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  • Histories of the Future:The Institute of Contemporary Arts and the Reconstruction of Modernism in Post-war Britain
  • Kevin Brazil (bio)

There is much misunderstanding of the historical basis of the modern movement which must be dissipated; there is much research to be done in diverse fields such as anthropology, sociology, the economic foundations of art, the scientific analysis of the materials of art. We do not exclude such tasks—indeed they will take on great dimensions as we proceed. But they are only the basis for a programme which projects itself onto the unknown art of the future.

The Institute of Contemporary Arts, The Institute of Contemporary Arts: A Statement of Policy and Aims of the Proposed Institute

History is our only guide to the future.

Peter Reyner Banham, “The History of the Immediate Future”

Both these epigraphs sound a decidedly contemporary note. Shorn of the confidence about projecting the art of the future, the first, from the 1947 founding policy statement of the Institute of Contemporary Arts in London (ICA), could stand as a declaration of intent for the kind of modernist studies that emerged toward the end of the twentieth century and the beginning of the twenty-first. Perhaps, however, the perceived relationship between a modernist past and the present moment is more of a motivation for such research than this hasty qualification implies. Tom Gunning’s belief that the “two ends of the Twentieth [End Page 193] Century hail each other like long lost twins” expresses an attitude surely not limited to him among historians of modernism.1 In this, the contemporary scholar might not be so different from a critic from the postwar period like Peter Reyner Banham, for whom it was, quite specifically, the history of modernism that was the guide to postwar Britain’s immediate future. That understanding modernism had become the historian’s task suggests just how quickly the origins, development, and hence contemporary relevance of modernism had become obscured.

But the ICA was not a university department, nor a specialized academic institute, even if it did come to play an increasingly important role as a mediator between academia and the art world in London’s tangled postwar ecology of cultural institutions. The most important consequences of its reconstruction of modernism in postwar Britain were felt by artists, architects, theorists, and also—though not immediately—writers. Recent scholarship has challenged earlier periodizations that treat modernism as a spent force even before the Second World War. Such work necessarily adopts a double focus in relating the cultural expression of one period to its transformed successor, both attending to specificities of reception and distinguishing among modernism as an institutionalized archive, a series of critical and intellectual formations, and a set of styles and techniques. These challenges have called forth a diverse range of theoretical formulations. For critics such as Urmila Seshagiri, Rebecca L. Walkowitz, and Matthew Hart, postcolonial and transnational geographies intersect and transform temporal models of simple continuation and rupture.2 For Tyrus Miller, Jed Esty, Marina MacKay, Jonathan Greenberg, and Hannah Sullivan, the concept of late modernism, drawn from Frederic Jameson, has been one way in which to approach the midcentury literature of Woolf, Waugh, West, Green, Ginsberg, and others.3 Yet the term “lateness” brings its own problems for postwar writing, as David James points out: it is “imperfect because it insinuates” that postwar writers “are sifting through the relics of high modernism and its residual goals.”4 Lateness in this sense implies that such goals are static, permanently definable, and not perceived to alter due to the historically changing perspectives of later writers.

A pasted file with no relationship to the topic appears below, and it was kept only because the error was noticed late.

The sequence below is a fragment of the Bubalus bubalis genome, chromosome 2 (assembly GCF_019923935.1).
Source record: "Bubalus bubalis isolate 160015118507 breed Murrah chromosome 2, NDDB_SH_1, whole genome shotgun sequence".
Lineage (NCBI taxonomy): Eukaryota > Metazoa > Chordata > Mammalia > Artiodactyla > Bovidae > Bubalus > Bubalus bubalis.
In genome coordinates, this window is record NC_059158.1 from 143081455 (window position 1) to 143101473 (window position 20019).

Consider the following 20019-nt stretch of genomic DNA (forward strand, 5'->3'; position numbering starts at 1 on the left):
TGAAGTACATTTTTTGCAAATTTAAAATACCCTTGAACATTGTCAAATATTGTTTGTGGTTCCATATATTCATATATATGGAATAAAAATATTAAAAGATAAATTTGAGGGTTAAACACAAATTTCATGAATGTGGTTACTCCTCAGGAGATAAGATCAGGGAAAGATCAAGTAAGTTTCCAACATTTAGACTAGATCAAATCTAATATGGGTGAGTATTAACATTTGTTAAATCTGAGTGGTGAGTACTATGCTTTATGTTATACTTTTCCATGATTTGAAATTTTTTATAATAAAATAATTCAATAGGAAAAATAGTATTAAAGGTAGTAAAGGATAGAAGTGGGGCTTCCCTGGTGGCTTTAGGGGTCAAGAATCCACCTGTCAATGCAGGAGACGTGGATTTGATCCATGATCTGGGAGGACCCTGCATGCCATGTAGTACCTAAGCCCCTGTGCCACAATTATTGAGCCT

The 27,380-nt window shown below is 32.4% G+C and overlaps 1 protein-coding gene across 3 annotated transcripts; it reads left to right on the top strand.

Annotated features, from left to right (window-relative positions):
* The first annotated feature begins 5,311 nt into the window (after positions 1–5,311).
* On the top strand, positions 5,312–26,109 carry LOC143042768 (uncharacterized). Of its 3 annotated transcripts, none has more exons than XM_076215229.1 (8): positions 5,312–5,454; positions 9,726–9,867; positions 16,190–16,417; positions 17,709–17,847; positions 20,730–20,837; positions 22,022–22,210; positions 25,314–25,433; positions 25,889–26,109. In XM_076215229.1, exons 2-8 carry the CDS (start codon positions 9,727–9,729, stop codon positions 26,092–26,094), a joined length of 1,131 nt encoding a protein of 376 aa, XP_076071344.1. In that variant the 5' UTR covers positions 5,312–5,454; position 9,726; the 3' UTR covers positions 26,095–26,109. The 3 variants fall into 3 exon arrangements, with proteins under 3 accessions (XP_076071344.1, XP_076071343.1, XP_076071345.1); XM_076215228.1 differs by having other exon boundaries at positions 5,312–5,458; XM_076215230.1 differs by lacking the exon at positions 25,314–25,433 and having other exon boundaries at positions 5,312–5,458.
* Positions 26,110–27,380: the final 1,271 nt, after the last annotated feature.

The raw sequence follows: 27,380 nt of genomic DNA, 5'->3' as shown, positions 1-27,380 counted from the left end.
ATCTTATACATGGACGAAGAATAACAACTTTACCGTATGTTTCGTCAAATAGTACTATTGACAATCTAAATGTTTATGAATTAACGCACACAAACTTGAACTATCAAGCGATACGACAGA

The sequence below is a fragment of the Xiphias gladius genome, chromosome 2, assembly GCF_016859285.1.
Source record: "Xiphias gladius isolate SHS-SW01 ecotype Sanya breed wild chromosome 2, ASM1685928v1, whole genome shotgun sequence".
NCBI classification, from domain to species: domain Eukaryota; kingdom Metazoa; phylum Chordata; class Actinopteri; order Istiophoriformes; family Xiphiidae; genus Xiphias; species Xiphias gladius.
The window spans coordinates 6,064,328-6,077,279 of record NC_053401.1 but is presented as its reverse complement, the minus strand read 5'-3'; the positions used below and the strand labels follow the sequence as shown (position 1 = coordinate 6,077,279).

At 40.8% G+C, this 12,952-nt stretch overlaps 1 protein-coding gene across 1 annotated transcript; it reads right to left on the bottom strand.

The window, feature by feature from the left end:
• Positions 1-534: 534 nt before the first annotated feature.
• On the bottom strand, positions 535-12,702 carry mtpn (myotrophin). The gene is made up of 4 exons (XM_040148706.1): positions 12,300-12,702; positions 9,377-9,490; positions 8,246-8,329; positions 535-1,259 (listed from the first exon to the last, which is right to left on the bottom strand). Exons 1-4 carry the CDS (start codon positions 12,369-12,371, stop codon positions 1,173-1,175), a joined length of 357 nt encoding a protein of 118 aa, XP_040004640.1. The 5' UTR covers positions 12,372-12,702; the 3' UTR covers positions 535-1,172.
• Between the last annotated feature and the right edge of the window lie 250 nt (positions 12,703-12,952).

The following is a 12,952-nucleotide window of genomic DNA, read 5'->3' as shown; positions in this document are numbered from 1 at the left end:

James’s study of the “modernist futures” of contemporary fiction goes some way to capturing the sense of how an identification with modernism could be a way of moving forward by looking backward, often through combative, rupturing, and dissenting strategies. James explores modernism’s futures in the style and composition of contemporary fiction, whereas this article branches outward to institutions, archives, and other disciplines and backward to the earlier period of modernism’s postwar reception. It documents a moment when modernism was constructed not just as the future, but, in Banham’s phrase, as the “history of...


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pp. 193-217
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